2. Second, you can know that you are saved if you have a love for God’s words. David said, “O how love I thy law! it is my meditation all the day” (Psa. 119:97), “Therefore I love thy commandments above gold; yea, above fine gold” (Psa. 119:127), and “My soul hath kept thy testimonies; and I love them exceedingly” (Psa. 119:167). Job thought so much of the words of God that he said, “I have esteemed the words of his mouth more than my necessary food” (Job 23:12). Jesus said, “Man shall not live by bread alone, but by every word that proceedeth out of the mouth of God” (Matt. 4:4).

    Now let me ask you, do you feel about the Bible like that? Christians talk about “God is love,” “God is love,” while fearing the Book they are quoting when they say that (see 1 John 4:8). They hate all preaching from it that lays the emphasis where the Book lays it—that “man” is no good and can’t save himself, and that only through Jesus Christ and His blood atonement will any man get to Heaven (John 14:6; Acts 4:12; Rom. 10:9–10; 1 Cor. 15:1–4).

    One time, a woman, trying to impress a visiting minister, said to her little girl, “Honey, go get that book that we all love so well.” The kid brought back a Sears and Roebuck catalog. (Saul’s sheep were bleating on him— see 1 Sam. 15:14.)

    A wife had a husband who was always taking money from her purse to go gamble. Well, one Christmas she gave her daughter a ten dollar bill for a present and told her to hide it somewhere where her father wouldn’t find it and take it. After a while the girl came back to her mother with a big grin on her face and said, “I hid the money, momma, and daddy won’t find it this time because I hid it in the Bible.” Some of you haven’t cracked a Bible in so long that you wouldn’t know what was hidden in there (see Prov. 2:1–4).

    Do you love the Bible? I didn’t say “recognize” it. Richard Dawkins, an unsaved atheist, recognizes the importance of the King James Bible to Western civilization, and it does him no good at all.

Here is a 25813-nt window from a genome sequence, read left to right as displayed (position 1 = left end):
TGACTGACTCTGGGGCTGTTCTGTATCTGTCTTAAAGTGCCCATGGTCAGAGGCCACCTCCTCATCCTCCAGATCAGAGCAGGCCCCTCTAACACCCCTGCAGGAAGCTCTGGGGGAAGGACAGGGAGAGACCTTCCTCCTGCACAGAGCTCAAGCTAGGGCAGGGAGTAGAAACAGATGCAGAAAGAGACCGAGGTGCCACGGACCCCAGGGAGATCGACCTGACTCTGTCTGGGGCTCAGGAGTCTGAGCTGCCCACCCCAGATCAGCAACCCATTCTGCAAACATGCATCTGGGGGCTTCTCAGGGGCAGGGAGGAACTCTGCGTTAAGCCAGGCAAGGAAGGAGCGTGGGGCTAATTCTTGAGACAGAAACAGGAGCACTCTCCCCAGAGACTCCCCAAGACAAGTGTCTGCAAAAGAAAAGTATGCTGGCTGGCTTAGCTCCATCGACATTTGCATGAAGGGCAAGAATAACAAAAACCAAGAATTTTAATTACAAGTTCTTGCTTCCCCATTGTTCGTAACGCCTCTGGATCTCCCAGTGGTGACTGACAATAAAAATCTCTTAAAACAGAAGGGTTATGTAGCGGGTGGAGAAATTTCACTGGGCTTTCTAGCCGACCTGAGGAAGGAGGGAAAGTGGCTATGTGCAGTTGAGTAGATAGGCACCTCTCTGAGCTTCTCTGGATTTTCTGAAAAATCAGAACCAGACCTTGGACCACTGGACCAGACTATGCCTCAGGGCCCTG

Do you love the Bible? I didn’t say “tolerate” it. George Bernard Shaw, the old atheist that he was, had a Bible that sat on a coffee table in his house. He never picked it up or opened it up to read it; he simply tolerated its presence there. That Bible lay there on that coffee table so long the cover stuck to the table, and when Shaw died, the table had to be auctioned off with the Bible stuck there on it. Do you know what Shaw said about that Book in his will? He said, “It is really a most unnecessary thing; I am glad to get rid of it.”

    Now maybe you would never say such a thing about the Bible, but do you treat that Book like George Bernard Shaw treated it—letting it lie around for years, unopened and unread? A minister said to a man in his congregation one time, “If you looked at the words of God like you look at your watch in the service, we would get along a little bit better.” That’s true: if you read that Book and followed it like you ought, you would get along with “the brethren” a lot better than you do, and vice versa for them in regards to you.

    In next month’s issue, we will give you the final five ways of knowing you are saved.


Click here for Part 2.                                                                            Bible Believers Bulletin, Jan 2014 - PDF download.    

 
A minister said to a man in his congregation one time, “If you looked at the words of God like you look at your watch in the service, we would get along a little bit better.”
 





18th August 2018.